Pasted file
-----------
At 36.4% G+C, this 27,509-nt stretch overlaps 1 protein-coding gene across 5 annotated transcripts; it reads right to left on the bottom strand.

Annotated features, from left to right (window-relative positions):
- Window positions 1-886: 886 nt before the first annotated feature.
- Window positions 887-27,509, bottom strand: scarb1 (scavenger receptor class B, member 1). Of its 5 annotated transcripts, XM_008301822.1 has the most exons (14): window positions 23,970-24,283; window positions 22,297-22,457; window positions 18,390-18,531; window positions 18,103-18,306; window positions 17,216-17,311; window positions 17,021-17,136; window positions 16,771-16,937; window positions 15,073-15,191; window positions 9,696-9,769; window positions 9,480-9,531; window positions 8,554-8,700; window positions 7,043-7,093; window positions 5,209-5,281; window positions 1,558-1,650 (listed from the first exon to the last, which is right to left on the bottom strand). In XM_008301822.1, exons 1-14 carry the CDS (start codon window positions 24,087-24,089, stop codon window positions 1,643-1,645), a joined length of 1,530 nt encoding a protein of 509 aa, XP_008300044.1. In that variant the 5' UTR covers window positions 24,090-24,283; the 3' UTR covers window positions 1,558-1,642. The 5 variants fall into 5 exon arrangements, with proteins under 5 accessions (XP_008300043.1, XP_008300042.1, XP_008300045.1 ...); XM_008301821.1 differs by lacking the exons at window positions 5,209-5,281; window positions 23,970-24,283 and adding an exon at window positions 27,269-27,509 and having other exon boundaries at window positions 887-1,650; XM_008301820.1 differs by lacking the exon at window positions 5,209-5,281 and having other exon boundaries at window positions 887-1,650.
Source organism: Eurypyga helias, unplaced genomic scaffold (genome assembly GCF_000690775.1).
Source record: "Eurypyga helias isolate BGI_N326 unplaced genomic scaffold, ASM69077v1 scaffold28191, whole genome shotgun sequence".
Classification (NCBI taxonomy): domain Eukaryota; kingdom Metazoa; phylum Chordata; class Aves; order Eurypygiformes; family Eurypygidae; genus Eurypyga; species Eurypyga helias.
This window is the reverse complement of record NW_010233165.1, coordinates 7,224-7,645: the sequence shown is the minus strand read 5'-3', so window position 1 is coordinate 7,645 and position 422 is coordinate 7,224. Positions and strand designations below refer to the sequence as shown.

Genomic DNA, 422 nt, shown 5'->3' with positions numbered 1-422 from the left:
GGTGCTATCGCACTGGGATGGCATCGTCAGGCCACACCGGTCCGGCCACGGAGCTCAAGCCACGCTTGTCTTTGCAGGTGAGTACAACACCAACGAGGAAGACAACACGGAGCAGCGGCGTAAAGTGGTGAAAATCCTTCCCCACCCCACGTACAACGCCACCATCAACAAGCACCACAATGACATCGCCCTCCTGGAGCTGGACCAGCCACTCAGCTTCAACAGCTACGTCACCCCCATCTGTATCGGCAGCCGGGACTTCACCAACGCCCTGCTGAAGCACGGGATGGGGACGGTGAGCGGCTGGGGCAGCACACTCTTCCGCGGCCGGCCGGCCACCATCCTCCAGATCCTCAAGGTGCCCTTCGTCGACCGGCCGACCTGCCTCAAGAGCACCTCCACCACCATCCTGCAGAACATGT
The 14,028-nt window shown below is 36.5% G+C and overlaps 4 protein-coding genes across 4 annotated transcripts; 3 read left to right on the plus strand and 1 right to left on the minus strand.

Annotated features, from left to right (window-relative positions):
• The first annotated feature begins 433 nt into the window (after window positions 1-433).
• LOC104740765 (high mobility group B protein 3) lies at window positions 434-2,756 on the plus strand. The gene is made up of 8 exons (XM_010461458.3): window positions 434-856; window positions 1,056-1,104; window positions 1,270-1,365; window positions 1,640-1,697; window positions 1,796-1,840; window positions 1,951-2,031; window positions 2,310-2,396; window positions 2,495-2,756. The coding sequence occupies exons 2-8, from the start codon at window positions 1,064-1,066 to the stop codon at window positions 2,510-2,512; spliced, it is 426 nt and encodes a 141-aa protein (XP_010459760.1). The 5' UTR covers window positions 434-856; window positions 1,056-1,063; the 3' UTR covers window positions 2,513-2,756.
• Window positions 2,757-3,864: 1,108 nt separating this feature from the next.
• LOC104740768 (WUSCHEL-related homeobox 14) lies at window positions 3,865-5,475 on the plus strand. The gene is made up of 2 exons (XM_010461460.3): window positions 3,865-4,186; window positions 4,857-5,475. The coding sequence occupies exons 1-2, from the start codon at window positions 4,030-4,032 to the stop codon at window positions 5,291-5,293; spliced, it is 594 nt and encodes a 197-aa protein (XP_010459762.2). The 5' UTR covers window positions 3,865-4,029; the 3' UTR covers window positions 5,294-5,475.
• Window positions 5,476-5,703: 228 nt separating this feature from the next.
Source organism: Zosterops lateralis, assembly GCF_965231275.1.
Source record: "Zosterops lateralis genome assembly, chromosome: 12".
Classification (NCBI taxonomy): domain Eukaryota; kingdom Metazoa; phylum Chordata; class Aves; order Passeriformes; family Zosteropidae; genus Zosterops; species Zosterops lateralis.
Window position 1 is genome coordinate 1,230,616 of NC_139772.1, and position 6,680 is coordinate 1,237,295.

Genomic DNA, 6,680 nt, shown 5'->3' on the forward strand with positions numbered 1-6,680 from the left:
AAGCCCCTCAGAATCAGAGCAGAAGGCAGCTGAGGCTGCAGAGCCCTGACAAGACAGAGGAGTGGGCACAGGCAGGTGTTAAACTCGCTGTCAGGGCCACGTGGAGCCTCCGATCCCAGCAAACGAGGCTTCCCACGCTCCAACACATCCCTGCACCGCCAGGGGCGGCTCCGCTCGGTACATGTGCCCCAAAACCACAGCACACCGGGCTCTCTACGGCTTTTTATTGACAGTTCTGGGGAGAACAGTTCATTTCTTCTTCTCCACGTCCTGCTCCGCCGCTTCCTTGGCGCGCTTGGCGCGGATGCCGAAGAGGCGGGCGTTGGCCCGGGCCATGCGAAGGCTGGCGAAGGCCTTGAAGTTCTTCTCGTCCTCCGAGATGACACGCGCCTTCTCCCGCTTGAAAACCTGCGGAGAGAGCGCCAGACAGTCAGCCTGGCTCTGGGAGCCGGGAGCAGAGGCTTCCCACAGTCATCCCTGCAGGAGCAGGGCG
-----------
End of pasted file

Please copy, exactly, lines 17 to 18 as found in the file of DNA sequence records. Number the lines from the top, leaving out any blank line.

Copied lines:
• Window positions 5,476-5,703: 228 nt separating this feature from the next.
Source organism: Zosterops lateralis, assembly GCF_965231275.1.